Volunteer Spotlights

Raúl Sanchez, Redmond, WA Poetry Laureate (2019-2021)
Pongo Founder Richard Gold with Poetry Mentors Ashley Skartvedt and Lisette Austin

Pongo Poetry Project is proud of the spirit of volunteerism that has helped us carry out our mission since 1995. Our one-on-one poetry writing sessions with youth are facilitated by trained volunteers, Pongo Poetry Mentors. Our Mentors are some of the most caring and intelligent people you could imagine meeting. They are wonderful colleagues who serve as transmitters of teens’ painful stories and they do so with big hearts and a sense of humor. Writers, teachers, and therapists have fulfilled the role of Pongo Poetry Mentor. But so have musicians, stay-at-home dads, and students.

Pongo Founder Richard Gold

Richard Gold, Pongo Poetry Project’s Founder, was our first volunteer. He volunteered his time to serve as Pongo’s Executive Director until retiring in June 2020. Richard was Pongo’s program leader, an educator, an innovator, a change agent, a mentor, an advocate for underserved youth, and an inspiration to all of us. Pongo would not be where it is today without his leadership, guidance, and passion. For that, and so much more, we are truly grateful.

Below are just a few of Pongo’s generous, committed, and skilled Poetry Mentors:

When did you first learn about Pongo Poetry Project?

I first found out about Pongo in high school from my friend Maven Gardner who’s been a longtime champion of Pongo’s work. But I was re-introduced to the organization earlier this year and decided to get more connected because I was really excited about the growth of the organization in the last couple of years. 

What do you do/did you do professionally?

I am a fundraising professional and I typically work with organizations that create spaces for Black and brown youth, the literary arts, or programming for girls and gender non-conforming youth.  

What drew you to Pongo’s work? 

In my own journey as a kid and young adult, writing was my salvation. It was the center of my life: how I expressed myself, advocated for my community, and connected with people who would become my closest friends. So I know the power of writing in general, and poetry in particular, and Pongo is the organization I’ve seen be the most intentional about using poetry as a way to bring about healing. 

What do you find most challenging about Pongo’s work?

Poetry can be uncomfortable, especially if a young person is going through a lot and it can be difficult to witness so much pain. As a society, I think we’re taught to run away from hard things, and the work of Pongo is all about standing still and pulling back the veil to witness the pain and power of the youth poet. That is really hard to do, but it is also really rewarding.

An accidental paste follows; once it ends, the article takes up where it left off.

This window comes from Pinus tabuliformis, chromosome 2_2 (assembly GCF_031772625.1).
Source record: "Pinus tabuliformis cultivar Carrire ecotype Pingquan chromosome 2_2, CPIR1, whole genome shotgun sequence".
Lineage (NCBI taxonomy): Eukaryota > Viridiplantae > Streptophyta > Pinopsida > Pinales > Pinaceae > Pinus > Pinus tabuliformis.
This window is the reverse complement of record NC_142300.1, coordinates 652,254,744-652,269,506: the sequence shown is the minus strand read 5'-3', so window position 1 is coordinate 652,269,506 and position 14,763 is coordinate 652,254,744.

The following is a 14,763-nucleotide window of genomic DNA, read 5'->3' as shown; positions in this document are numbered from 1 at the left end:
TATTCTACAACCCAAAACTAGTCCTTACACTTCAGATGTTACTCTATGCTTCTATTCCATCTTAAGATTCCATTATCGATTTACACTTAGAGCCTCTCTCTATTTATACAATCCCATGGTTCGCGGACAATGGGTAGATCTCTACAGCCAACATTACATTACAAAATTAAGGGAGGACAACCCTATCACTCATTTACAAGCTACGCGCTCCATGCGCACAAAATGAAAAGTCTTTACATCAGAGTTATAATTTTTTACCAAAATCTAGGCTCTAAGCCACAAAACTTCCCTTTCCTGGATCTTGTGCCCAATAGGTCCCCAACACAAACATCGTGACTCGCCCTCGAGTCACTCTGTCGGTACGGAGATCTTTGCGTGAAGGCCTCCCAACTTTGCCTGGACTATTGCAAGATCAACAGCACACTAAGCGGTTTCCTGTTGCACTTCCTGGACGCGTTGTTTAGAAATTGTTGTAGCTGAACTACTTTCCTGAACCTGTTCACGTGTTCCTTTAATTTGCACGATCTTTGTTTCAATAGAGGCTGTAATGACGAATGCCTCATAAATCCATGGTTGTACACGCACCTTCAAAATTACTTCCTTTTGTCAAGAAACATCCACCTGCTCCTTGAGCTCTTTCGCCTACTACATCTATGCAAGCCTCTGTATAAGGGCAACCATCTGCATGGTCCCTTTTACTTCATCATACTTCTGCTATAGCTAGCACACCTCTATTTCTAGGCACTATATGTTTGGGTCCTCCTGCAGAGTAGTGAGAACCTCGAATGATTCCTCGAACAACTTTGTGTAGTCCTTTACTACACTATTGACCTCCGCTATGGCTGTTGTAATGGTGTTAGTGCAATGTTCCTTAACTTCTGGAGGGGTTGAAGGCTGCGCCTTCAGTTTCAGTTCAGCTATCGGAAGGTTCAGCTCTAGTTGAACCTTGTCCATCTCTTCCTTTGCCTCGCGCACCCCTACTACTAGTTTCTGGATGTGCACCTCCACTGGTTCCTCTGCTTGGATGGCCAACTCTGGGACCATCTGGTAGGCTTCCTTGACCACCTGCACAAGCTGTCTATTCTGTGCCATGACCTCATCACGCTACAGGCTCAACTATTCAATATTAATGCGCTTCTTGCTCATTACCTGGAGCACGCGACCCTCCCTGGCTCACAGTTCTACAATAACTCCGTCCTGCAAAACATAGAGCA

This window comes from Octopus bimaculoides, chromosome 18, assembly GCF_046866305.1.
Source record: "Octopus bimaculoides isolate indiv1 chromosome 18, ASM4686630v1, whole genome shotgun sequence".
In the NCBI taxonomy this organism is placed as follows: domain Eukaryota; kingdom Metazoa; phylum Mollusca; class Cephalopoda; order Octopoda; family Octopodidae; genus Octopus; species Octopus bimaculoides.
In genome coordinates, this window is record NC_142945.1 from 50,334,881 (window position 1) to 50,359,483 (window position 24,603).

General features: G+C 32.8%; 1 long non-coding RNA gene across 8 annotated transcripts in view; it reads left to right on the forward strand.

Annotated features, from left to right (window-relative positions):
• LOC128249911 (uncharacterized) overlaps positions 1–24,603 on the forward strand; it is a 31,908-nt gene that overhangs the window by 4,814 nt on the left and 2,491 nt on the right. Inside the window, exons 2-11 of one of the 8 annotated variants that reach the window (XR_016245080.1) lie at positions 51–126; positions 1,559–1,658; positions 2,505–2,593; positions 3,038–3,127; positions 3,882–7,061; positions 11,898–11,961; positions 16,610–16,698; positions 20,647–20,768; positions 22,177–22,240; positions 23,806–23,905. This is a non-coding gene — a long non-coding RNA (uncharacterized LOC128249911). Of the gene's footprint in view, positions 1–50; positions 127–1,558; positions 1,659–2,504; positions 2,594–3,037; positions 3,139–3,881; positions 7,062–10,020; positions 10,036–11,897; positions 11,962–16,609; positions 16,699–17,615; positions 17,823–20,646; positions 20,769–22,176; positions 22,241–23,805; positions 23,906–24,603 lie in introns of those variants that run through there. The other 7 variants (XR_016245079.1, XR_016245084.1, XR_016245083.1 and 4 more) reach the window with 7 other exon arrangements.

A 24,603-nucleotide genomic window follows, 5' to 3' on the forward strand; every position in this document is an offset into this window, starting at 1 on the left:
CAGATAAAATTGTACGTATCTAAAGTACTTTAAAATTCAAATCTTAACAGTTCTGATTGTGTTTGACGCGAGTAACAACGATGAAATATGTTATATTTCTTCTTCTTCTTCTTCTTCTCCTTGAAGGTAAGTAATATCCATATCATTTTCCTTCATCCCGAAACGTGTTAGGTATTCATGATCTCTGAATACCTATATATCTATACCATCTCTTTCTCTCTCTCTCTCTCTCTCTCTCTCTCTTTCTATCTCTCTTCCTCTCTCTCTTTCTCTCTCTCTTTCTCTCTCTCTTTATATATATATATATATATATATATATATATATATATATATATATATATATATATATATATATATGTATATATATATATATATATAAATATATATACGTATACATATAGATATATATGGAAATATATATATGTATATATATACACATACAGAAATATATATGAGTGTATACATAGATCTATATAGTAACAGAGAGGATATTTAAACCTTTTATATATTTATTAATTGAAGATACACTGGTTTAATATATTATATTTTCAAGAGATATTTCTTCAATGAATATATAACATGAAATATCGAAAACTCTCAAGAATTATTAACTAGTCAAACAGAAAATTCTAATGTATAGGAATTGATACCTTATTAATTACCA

What has been a highlight of your work with Pongo thus far?

I missed one of the sessions and when I came back the next week, the young people all noticed and were excited to see me. I wasn’t expecting them to care and to know that I was making a big enough impact in their lives for them to notice my absence was a really precious moment for me.

What keeps you coming back each week?

I think writing individually can be incredibly healing so I know that this method where we’re doing it in community has the potential to make huge waves in all of our lives. There’s a special kind of energy when you’re supporting something like this and I always come back for more. 

When did you first learn about Pongo Poetry Project?

In June 2020, I signed up on a whim to participate in a HOPE series session hosted by the UCLArts & Healing program, where I was introduced to Pongo’s methodology. I typically explore ways to stay engaged and connected to the writing community. Since I was returning to Antioch University Los Angeles, to complete an MFA, I thought my participation in the Pongo session would keep me pushing my creative pen.

During the workshop session, I coaxed a poem out of Jacinta, my class “partner” who, at 11 years old, had actually experienced a revolution in her country. She hadn’t thought of the incident in many years. The piece she wrote was about fear, courage, and her eyewitness account of what she saw and felt. The final product, her poem, amazed both of us. Shaun McMichael, deemed the poem good enough for publishing. I was impressed with the raw honesty Jacinta expressed during our simple virtual exercises. Who knew what could unfold in such a short time. Shaun kept extolling the virtues of the work and the good job we’d done. The process was so natural and the results so raw, I was and still am quite impressed.